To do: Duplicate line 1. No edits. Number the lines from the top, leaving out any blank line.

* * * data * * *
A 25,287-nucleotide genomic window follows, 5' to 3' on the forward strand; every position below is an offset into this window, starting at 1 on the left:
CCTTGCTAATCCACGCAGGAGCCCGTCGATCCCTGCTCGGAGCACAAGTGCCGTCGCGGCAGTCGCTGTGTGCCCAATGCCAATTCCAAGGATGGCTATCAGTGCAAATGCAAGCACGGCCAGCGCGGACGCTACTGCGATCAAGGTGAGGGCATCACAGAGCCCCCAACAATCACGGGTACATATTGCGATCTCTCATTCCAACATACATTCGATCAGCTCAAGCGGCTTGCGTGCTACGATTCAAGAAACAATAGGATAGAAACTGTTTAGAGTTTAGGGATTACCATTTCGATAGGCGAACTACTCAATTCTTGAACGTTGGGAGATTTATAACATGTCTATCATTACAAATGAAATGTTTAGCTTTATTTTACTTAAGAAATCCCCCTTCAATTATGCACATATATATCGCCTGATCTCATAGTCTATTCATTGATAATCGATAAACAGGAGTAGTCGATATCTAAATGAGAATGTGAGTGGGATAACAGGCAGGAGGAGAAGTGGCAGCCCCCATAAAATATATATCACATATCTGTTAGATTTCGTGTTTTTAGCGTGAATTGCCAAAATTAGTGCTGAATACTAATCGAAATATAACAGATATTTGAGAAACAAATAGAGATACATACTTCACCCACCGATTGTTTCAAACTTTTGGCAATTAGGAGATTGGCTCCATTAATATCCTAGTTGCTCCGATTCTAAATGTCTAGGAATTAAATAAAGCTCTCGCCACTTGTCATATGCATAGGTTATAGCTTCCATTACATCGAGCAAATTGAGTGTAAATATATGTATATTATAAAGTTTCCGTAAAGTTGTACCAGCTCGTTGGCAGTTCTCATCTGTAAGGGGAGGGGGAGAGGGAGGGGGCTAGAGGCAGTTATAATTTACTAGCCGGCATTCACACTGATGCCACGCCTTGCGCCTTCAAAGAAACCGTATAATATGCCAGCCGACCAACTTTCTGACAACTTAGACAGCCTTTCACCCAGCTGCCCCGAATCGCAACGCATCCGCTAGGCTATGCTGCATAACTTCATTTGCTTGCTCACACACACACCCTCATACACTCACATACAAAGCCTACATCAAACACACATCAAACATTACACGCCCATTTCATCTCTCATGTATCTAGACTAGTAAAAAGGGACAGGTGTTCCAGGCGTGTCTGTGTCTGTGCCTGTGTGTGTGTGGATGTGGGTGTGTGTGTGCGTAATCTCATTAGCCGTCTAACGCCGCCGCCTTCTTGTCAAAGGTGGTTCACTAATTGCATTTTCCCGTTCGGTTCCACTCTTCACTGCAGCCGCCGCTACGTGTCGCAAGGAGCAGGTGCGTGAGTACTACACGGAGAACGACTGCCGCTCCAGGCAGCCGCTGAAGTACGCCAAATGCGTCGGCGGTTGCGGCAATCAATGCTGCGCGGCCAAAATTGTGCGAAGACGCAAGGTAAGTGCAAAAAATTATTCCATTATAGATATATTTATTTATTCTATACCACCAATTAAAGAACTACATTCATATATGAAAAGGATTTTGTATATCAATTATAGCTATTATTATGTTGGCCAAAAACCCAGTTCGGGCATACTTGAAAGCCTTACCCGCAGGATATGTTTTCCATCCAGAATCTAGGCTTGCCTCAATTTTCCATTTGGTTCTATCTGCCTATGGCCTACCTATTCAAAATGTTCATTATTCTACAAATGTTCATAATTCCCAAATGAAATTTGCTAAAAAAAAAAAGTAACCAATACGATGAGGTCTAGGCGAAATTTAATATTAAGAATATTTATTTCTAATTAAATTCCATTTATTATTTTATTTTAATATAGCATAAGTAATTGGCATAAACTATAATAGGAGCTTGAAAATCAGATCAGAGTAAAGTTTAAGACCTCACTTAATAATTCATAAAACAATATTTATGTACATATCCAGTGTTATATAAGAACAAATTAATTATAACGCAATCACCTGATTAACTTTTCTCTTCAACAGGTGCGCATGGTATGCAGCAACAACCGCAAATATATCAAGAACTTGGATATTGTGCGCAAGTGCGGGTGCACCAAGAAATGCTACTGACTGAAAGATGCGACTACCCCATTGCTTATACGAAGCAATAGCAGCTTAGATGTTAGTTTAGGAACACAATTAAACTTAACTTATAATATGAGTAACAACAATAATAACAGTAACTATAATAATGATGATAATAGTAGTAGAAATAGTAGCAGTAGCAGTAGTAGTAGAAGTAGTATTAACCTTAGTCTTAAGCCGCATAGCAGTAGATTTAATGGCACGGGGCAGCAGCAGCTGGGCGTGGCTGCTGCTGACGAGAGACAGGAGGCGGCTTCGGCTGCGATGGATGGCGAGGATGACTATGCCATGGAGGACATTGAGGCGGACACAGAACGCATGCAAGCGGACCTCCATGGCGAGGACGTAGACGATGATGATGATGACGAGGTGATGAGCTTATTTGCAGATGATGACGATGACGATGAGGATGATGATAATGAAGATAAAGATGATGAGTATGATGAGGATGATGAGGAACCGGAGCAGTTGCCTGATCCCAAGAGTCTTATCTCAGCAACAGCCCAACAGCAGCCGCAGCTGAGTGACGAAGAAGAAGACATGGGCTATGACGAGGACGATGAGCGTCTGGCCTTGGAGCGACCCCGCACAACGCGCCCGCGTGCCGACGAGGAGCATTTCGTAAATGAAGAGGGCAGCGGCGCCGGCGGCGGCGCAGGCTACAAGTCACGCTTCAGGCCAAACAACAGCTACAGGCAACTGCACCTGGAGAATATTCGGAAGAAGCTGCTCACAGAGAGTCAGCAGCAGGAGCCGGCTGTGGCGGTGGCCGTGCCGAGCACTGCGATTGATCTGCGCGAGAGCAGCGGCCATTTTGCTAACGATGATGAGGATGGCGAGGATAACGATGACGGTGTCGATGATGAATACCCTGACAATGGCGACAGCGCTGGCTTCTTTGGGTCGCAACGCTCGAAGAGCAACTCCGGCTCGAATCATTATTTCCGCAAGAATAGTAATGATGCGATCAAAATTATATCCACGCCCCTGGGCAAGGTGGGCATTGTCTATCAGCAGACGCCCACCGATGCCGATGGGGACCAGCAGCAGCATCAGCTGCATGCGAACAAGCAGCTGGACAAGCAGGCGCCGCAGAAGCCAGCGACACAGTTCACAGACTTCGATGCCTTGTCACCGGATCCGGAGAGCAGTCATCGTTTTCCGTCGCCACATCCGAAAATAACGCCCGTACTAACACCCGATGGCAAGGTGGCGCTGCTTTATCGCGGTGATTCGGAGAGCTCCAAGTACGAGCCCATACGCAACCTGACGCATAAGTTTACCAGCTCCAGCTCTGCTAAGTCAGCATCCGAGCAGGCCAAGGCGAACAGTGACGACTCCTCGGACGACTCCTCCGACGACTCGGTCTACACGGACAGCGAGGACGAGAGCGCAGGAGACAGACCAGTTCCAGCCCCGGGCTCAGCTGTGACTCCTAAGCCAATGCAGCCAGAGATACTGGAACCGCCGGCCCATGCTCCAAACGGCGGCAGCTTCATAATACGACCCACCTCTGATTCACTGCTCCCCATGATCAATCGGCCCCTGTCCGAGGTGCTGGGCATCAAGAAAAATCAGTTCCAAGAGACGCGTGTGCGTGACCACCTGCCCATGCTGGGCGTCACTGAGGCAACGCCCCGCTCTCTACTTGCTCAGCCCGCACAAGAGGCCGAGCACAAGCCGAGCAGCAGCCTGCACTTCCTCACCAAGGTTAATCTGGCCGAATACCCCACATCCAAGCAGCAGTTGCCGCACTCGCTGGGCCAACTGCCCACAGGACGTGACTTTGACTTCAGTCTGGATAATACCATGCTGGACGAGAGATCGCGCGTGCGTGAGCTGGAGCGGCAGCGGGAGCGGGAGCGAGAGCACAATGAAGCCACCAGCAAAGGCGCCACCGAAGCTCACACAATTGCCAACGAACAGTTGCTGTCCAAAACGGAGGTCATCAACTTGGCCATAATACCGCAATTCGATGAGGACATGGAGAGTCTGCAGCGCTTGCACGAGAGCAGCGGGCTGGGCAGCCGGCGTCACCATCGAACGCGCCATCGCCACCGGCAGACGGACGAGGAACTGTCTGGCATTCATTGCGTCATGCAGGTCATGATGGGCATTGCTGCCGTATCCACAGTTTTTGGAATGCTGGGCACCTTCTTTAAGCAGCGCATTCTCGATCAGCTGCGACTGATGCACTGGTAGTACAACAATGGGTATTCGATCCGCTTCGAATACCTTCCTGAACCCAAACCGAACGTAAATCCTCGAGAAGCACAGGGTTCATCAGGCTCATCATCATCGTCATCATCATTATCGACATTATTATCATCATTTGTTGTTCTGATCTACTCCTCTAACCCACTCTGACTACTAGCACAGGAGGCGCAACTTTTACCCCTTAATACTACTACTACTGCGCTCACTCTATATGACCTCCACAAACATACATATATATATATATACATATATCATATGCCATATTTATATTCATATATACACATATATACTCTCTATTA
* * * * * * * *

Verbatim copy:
A 25,287-nucleotide genomic window follows, 5' to 3' on the forward strand; every position below is an offset into this window, starting at 1 on the left: